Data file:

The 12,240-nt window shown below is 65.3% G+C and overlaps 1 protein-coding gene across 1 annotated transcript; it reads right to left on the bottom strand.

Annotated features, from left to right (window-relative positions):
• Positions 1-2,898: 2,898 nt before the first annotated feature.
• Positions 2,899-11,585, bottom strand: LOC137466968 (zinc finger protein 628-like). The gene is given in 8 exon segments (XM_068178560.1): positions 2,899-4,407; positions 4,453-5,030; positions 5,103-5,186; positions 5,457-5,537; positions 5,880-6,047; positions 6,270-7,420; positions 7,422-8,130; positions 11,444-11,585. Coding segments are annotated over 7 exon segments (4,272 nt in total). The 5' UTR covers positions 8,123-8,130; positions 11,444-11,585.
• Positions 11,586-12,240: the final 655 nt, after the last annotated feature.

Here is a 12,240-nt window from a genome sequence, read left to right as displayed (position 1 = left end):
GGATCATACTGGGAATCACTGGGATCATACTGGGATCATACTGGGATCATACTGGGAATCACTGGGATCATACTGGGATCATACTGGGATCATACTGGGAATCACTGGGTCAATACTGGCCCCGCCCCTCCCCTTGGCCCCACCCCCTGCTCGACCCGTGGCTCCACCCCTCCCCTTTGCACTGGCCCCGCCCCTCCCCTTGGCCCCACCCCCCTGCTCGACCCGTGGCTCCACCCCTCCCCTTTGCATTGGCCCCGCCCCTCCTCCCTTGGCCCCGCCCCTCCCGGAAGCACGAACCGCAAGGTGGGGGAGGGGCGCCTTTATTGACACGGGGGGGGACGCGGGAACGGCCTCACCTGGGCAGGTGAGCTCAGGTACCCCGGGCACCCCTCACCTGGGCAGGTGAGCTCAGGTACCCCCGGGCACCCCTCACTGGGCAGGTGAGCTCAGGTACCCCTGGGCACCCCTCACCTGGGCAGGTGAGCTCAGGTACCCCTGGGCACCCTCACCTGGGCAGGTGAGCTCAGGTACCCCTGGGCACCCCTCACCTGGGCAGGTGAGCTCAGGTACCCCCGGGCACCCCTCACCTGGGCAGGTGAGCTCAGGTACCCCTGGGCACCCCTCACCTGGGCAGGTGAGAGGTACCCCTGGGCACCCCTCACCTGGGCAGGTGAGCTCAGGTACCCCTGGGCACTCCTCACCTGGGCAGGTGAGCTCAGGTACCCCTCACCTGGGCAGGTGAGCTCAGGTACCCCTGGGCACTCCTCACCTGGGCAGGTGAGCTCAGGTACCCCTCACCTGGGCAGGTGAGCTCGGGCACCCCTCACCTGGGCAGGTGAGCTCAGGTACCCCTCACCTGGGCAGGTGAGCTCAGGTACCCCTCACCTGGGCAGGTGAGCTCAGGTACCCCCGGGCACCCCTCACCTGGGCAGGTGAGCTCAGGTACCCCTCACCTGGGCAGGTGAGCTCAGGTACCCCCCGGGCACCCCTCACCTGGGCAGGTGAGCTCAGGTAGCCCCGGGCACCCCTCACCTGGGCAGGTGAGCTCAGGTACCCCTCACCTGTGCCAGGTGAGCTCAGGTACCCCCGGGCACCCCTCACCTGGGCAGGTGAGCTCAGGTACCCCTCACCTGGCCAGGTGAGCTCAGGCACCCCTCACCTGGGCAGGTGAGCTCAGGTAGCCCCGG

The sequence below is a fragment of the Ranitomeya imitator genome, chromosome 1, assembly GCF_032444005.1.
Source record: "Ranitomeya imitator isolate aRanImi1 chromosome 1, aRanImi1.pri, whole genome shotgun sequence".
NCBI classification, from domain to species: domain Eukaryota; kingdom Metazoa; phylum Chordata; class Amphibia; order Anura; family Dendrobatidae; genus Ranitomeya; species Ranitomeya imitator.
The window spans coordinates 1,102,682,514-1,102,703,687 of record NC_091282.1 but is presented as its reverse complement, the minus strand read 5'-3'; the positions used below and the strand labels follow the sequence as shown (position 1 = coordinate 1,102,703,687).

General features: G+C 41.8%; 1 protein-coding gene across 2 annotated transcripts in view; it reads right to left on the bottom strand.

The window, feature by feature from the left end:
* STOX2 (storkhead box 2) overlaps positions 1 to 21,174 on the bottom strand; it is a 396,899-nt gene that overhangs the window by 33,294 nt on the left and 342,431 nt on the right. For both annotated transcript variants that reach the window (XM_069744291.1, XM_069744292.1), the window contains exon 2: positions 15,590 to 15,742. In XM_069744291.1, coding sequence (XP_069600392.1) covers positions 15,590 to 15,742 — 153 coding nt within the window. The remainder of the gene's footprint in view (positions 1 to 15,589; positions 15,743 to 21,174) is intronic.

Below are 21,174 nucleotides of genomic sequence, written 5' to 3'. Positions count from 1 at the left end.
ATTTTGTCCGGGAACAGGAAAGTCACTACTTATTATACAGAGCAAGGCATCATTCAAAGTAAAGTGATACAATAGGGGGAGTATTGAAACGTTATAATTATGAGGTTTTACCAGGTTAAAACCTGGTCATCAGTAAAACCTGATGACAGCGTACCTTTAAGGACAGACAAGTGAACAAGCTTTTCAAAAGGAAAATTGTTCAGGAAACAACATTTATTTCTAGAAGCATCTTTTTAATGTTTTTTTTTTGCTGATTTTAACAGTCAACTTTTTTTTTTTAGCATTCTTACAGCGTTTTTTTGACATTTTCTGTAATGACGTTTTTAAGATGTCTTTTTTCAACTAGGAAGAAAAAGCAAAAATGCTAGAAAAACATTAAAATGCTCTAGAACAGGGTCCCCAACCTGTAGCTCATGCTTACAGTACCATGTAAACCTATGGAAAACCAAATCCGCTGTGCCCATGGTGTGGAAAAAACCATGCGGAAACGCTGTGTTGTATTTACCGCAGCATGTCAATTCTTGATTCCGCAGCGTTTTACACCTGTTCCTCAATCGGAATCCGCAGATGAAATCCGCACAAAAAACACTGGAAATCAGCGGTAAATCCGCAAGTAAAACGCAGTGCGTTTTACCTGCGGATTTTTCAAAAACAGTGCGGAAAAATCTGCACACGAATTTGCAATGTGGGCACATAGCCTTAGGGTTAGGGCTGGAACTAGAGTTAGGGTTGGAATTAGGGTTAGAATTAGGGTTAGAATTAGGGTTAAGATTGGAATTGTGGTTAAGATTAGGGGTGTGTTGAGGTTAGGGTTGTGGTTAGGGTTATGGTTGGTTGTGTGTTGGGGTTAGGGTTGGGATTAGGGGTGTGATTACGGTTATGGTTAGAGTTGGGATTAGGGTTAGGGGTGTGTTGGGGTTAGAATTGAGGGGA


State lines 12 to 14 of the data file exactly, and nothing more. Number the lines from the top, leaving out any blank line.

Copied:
General features: G+C 41.8%; 1 protein-coding gene across 2 annotated transcripts in view; it reads right to left on the bottom strand.

The window, feature by feature from the left end:
* STOX2 (storkhead box 2) overlaps positions 1 to 21,174 on the bottom strand; it is a 396,899-nt gene that overhangs the window by 33,294 nt on the left and 342,431 nt on the right. For both annotated transcript variants that reach the window (XM_069744291.1, XM_069744292.1), the window contains exon 2: positions 15,590 to 15,742. In XM_069744291.1, coding sequence (XP_069600392.1) covers positions 15,590 to 15,742 — 153 coding nt within the window. The remainder of the gene's footprint in view (positions 1 to 15,589; positions 15,743 to 21,174) is intronic.